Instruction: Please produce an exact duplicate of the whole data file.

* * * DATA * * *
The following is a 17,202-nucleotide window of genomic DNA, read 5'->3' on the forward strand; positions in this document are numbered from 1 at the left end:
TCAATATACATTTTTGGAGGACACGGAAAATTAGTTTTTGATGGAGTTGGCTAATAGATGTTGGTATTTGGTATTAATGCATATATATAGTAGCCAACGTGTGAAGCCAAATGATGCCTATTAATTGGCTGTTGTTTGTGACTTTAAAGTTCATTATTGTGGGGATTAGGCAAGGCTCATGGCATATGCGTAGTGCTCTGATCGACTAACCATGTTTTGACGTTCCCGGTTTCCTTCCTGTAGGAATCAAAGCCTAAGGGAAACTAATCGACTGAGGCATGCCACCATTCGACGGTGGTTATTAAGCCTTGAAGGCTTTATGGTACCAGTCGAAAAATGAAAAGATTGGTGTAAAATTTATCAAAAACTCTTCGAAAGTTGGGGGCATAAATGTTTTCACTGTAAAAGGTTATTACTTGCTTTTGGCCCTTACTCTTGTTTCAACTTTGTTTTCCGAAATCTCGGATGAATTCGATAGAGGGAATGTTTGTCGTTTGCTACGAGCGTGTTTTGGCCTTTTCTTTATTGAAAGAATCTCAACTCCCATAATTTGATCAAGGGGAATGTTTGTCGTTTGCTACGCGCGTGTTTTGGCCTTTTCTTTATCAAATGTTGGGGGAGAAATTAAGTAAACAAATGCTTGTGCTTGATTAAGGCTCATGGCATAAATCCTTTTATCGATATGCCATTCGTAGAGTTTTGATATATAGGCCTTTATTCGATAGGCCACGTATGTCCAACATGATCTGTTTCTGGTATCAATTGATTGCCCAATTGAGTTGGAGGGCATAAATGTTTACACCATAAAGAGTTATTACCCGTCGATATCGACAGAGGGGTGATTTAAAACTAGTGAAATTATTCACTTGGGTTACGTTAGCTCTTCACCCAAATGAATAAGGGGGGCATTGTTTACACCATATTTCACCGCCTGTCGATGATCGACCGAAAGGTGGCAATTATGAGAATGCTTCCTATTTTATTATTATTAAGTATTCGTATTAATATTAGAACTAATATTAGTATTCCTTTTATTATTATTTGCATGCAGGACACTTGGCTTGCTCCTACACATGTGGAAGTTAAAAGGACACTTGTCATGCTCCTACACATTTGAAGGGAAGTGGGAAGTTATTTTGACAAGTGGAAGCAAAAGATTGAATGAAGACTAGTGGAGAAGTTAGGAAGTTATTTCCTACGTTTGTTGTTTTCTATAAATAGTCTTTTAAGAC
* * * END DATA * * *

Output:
The following is a 17,202-nucleotide window of genomic DNA, read 5'->3' on the forward strand; positions in this document are numbered from 1 at the left end:
TCAATATACATTTTTGGAGGACACGGAAAATTAGTTTTTGATGGAGTTGGCTAATAGATGTTGGTATTTGGTATTAATGCATATATATAGTAGCCAACGTGTGAAGCCAAATGATGCCTATTAATTGGCTGTTGTTTGTGACTTTAAAGTTCATTATTGTGGGGATTAGGCAAGGCTCATGGCATATGCGTAGTGCTCTGATCGACTAACCATGTTTTGACGTTCCCGGTTTCCTTCCTGTAGGAATCAAAGCCTAAGGGAAACTAATCGACTGAGGCATGCCACCATTCGACGGTGGTTATTAAGCCTTGAAGGCTTTATGGTACCAGTCGAAAAATGAAAAGATTGGTGTAAAATTTATCAAAAACTCTTCGAAAGTTGGGGGCATAAATGTTTTCACTGTAAAAGGTTATTACTTGCTTTTGGCCCTTACTCTTGTTTCAACTTTGTTTTCCGAAATCTCGGATGAATTCGATAGAGGGAATGTTTGTCGTTTGCTACGAGCGTGTTTTGGCCTTTTCTTTATTGAAAGAATCTCAACTCCCATAATTTGATCAAGGGGAATGTTTGTCGTTTGCTACGCGCGTGTTTTGGCCTTTTCTTTATCAAATGTTGGGGGAGAAATTAAGTAAACAAATGCTTGTGCTTGATTAAGGCTCATGGCATAAATCCTTTTATCGATATGCCATTCGTAGAGTTTTGATATATAGGCCTTTATTCGATAGGCCACGTATGTCCAACATGATCTGTTTCTGGTATCAATTGATTGCCCAATTGAGTTGGAGGGCATAAATGTTTACACCATAAAGAGTTATTACCCGTCGATATCGACAGAGGGGTGATTTAAAACTAGTGAAATTATTCACTTGGGTTACGTTAGCTCTTCACCCAAATGAATAAGGGGGGCATTGTTTACACCATATTTCACCGCCTGTCGATGATCGACCGAAAGGTGGCAATTATGAGAATGCTTCCTATTTTATTATTATTAAGTATTCGTATTAATATTAGAACTAATATTAGTATTCCTTTTATTATTATTTGCATGCAGGACACTTGGCTTGCTCCTACACATGTGGAAGTTAAAAGGACACTTGTCATGCTCCTACACATTTGAAGGGAAGTGGGAAGTTATTTTGACAAGTGGAAGCAAAAGATTGAATGAAGACTAGTGGAGAAGTTAGGAAGTTATTTCCTACGTTTGTTGTTTTCTATAAATAGTCTTTTAAGAC